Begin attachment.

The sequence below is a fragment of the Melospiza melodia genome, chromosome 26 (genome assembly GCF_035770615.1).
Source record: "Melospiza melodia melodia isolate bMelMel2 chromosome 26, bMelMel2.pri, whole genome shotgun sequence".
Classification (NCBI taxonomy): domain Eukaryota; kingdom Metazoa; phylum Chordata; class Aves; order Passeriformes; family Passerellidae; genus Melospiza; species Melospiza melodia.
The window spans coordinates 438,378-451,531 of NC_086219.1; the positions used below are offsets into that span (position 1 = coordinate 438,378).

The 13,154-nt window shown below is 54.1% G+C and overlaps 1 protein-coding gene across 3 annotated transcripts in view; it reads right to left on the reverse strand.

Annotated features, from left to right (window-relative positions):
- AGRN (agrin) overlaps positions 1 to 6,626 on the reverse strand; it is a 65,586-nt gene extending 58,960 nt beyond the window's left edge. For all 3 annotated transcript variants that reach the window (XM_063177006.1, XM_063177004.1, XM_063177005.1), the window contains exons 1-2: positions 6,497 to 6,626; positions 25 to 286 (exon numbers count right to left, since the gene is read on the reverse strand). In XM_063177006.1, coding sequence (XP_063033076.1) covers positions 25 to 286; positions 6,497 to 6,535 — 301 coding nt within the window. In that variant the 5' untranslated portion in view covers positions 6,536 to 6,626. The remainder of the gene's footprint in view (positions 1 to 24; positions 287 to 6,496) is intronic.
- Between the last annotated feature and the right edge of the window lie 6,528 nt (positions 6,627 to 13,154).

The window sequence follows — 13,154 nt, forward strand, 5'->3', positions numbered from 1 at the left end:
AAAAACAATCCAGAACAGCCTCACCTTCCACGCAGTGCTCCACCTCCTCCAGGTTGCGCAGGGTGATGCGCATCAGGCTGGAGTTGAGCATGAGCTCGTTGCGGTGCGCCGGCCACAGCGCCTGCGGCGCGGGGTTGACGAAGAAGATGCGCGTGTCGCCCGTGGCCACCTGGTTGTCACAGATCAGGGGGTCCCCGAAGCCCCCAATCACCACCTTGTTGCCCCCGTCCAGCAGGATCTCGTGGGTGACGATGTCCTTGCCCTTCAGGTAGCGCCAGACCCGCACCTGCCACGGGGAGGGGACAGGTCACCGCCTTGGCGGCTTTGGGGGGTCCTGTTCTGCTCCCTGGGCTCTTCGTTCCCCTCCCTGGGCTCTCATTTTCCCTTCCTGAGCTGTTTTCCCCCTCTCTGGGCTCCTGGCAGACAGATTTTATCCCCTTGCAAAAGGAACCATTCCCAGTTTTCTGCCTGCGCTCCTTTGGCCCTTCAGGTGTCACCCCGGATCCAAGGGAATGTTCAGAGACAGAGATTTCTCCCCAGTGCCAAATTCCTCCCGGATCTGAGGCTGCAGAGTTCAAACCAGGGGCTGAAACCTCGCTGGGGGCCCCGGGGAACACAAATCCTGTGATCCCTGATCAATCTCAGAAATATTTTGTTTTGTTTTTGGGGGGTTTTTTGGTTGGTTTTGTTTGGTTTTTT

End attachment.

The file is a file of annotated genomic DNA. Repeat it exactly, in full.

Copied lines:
The sequence below is a fragment of the Melospiza melodia genome, chromosome 26 (genome assembly GCF_035770615.1).
Source record: "Melospiza melodia melodia isolate bMelMel2 chromosome 26, bMelMel2.pri, whole genome shotgun sequence".
Classification (NCBI taxonomy): domain Eukaryota; kingdom Metazoa; phylum Chordata; class Aves; order Passeriformes; family Passerellidae; genus Melospiza; species Melospiza melodia.
The window spans coordinates 438,378-451,531 of NC_086219.1; the positions used below are offsets into that span (position 1 = coordinate 438,378).

The 13,154-nt window shown below is 54.1% G+C and overlaps 1 protein-coding gene across 3 annotated transcripts in view; it reads right to left on the reverse strand.

Annotated features, from left to right (window-relative positions):
- AGRN (agrin) overlaps positions 1 to 6,626 on the reverse strand; it is a 65,586-nt gene extending 58,960 nt beyond the window's left edge. For all 3 annotated transcript variants that reach the window (XM_063177006.1, XM_063177004.1, XM_063177005.1), the window contains exons 1-2: positions 6,497 to 6,626; positions 25 to 286 (exon numbers count right to left, since the gene is read on the reverse strand). In XM_063177006.1, coding sequence (XP_063033076.1) covers positions 25 to 286; positions 6,497 to 6,535 — 301 coding nt within the window. In that variant the 5' untranslated portion in view covers positions 6,536 to 6,626. The remainder of the gene's footprint in view (positions 1 to 24; positions 287 to 6,496) is intronic.
- Between the last annotated feature and the right edge of the window lie 6,528 nt (positions 6,627 to 13,154).

The window sequence follows — 13,154 nt, forward strand, 5'->3', positions numbered from 1 at the left end:
AAAAACAATCCAGAACAGCCTCACCTTCCACGCAGTGCTCCACCTCCTCCAGGTTGCGCAGGGTGATGCGCATCAGGCTGGAGTTGAGCATGAGCTCGTTGCGGTGCGCCGGCCACAGCGCCTGCGGCGCGGGGTTGACGAAGAAGATGCGCGTGTCGCCCGTGGCCACCTGGTTGTCACAGATCAGGGGGTCCCCGAAGCCCCCAATCACCACCTTGTTGCCCCCGTCCAGCAGGATCTCGTGGGTGACGATGTCCTTGCCCTTCAGGTAGCGCCAGACCCGCACCTGCCACGGGGAGGGGACAGGTCACCGCCTTGGCGGCTTTGGGGGGTCCTGTTCTGCTCCCTGGGCTCTTCGTTCCCCTCCCTGGGCTCTCATTTTCCCTTCCTGAGCTGTTTTCCCCCTCTCTGGGCTCCTGGCAGACAGATTTTATCCCCTTGCAAAAGGAACCATTCCCAGTTTTCTGCCTGCGCTCCTTTGGCCCTTCAGGTGTCACCCCGGATCCAAGGGAATGTTCAGAGACAGAGATTTCTCCCCAGTGCCAAATTCCTCCCGGATCTGAGGCTGCAGAGTTCAAACCAGGGGCTGAAACCTCGCTGGGGGCCCCGGGGAACACAAATCCTGTGATCCCTGATCAATCTCAGAAATATTTTGTTTTGTTTTTGGGGGGTTTTTTGGTTGGTTTTGTTTGGTTTTTT